Columnar storage is one of the newer offers provided by InterSystems IRIS. Unlike traditional row-based storage, it optimizes query processing by storing data in columns rather than rows, enabling faster access and retrieval of relevant information.

A couple of articles have been written on when it should be used to give a system the biggest boost, how to create tables like that using SQL

CREATE TABLE table (column1 type1, column2 type2, column3 type3) WITH STORAGETYPE = COLUMNAR  -- ex 1
CREATE TABLE table (column1 type1, column2 type2, column3 type3 WITH STORAGETYPE = COLUMNAR)  -- ex 2

and even the performance tests.

As we all know, InterSystems IRIS is a multi-model DBMS and it gives seamless access to the same data using relational and object access. So the former is covered in other articles, but what about the latter?

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I'd like to announce the release of something really rather interesting - revolutionary in fact. That may sound like hyperbole, but I don't think you'll have seen anything quite like this, or even thought it possible!

We've pushed out a new JavaScript/Node.js module named glsdb which you can read all about here in detail:

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The Art of Mapping Globals to Classes (4 of 3)

The forth in the trilogy, anyone a Hitchhikers Guide to the Galaxy fan?

If you are looking to breathe new life into an old MUMPS application follow these steps to map your globals to classes and expose all that beautiful data to Objects and SQL.

If the above does not sound familiar to you please start at the beginning with the following:

The Art of Mapping Globals to Classes (1 of 3)

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Data models in InterSystems IRIS

Before we start talking about databases and different data models that exist, first we'd better talk about what a database is and how to use it.

A database is an organized collection of data stored and accessed electronically. It is used to store and retrieve structured, semi-structured, or raw data which is often related to a theme or activity.

At the heart of every database lies at least one model used to describe its data. And depending on the model it is based on, a database may have slightly different characteristics and store different types of data.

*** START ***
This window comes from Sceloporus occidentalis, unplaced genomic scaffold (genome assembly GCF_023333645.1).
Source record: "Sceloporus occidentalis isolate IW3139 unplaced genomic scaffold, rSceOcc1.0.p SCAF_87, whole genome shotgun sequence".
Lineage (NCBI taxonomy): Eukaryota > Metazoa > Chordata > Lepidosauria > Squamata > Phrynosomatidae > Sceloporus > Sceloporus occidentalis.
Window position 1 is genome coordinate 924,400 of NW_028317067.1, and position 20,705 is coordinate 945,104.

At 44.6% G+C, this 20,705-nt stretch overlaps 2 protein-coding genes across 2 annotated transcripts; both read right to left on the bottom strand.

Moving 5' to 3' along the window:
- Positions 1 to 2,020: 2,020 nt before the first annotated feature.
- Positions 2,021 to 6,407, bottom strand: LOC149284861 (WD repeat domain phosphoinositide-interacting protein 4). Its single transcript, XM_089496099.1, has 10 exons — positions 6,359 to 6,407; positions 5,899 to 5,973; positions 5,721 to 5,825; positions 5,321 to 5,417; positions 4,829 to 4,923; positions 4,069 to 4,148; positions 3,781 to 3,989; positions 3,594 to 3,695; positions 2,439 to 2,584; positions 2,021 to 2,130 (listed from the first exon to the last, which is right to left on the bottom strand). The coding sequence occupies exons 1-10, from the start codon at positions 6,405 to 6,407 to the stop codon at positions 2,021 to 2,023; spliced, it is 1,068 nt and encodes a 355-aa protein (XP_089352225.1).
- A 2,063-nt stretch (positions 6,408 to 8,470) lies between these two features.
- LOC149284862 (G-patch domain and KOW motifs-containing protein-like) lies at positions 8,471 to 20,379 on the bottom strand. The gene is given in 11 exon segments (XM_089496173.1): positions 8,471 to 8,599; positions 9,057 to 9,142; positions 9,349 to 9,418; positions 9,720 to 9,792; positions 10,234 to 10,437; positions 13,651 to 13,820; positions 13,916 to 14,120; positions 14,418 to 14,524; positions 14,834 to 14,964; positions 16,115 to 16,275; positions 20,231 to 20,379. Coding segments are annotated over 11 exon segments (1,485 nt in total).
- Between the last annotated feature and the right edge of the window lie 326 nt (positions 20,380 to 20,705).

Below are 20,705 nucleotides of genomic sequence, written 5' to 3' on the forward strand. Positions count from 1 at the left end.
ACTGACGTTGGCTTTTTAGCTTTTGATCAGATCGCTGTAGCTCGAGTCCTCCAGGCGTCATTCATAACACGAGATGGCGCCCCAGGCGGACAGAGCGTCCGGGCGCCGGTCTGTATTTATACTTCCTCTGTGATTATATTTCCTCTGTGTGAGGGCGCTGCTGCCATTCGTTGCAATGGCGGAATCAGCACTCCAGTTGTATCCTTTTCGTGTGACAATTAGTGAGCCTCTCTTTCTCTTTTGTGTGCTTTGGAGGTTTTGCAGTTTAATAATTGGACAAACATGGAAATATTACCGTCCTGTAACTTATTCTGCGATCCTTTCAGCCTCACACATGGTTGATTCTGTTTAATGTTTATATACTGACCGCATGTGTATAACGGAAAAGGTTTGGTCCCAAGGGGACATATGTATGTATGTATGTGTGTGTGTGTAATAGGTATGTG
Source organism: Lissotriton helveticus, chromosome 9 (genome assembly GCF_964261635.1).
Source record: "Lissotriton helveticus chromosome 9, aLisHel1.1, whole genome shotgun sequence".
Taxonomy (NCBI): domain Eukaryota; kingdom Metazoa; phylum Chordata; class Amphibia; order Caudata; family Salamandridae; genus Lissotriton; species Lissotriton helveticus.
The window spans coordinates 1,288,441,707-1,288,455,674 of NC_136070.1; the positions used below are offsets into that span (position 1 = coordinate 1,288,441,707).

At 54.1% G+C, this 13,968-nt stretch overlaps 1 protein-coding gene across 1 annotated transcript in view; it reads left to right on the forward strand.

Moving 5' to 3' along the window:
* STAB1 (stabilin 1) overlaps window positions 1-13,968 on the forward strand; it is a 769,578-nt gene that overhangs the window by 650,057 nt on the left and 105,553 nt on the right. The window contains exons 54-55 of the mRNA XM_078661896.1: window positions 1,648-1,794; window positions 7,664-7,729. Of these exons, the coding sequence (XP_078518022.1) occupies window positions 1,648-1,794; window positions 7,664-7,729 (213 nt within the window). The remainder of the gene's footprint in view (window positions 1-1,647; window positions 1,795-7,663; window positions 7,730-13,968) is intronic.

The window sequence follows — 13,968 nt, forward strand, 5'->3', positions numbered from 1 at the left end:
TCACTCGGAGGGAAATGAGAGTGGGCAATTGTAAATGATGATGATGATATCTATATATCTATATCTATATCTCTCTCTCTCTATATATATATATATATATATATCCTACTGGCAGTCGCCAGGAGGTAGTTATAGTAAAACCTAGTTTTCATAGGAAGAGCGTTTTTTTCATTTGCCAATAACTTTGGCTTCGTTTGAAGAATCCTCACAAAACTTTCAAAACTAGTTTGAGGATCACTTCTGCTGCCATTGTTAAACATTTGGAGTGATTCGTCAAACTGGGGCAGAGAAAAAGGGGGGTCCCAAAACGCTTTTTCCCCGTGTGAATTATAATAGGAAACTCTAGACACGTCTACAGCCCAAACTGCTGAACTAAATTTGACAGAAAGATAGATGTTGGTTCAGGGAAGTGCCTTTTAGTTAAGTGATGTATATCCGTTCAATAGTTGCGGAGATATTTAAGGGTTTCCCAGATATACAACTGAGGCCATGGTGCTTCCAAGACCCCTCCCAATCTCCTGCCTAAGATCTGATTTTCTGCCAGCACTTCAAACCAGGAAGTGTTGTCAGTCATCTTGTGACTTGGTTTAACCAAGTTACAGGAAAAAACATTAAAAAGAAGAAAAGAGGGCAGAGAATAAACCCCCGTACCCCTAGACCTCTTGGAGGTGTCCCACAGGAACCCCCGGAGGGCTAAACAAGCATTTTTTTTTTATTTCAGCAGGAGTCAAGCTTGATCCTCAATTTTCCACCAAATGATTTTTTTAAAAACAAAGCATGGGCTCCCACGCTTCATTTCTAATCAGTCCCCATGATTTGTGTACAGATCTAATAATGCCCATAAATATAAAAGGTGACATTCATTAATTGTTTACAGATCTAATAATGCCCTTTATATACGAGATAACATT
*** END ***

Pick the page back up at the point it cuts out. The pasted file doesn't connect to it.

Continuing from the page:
To write, retrieve, modify, sort, transform or print the information from the database, a software called Database Management System (DBMS) is used.

The size, capacity, and performance of databases and their respective DBMS have increased by several orders of magnitude. It has been made possible by technological advances in various areas, such as processors, computer memory, computer storage, and computer networks. In general, the development of database technology can be divided into four generations based on the data models or structure: navigational, relational, object and post-relational.

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InterSystems IRIS currently limits classes to 999 properties.

But what to do if you need to store more data per object?

This article would answer this question (with the additional cameo of Community Python Gateway and how you can transfer wide datasets into Python).

The answer is very simple actually - InterSystems IRIS currently limits classes to 999 properties, but not to 999 primitives. The property in InterSystems IRIS can be an object with 999 properties and so on - the limit can be easily disregarded.

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Cache Dynamic SQL Pagination

Would like to know if there is an alternative or better way to paginate through a dataset using dynamic SQL than what I am using below. The problem is that as the potential pool of data gets larger, this code slows down to the point of not being useable. In analyzing each line of code below, it appears the slow down is related to the initial rset.%Next() iteration. Is there anything available which does not require a subquery/%VID such as a simple LIMIT/OFFSET?

My code is similar to :

s sql=##class(%SQL.Statement).%New()

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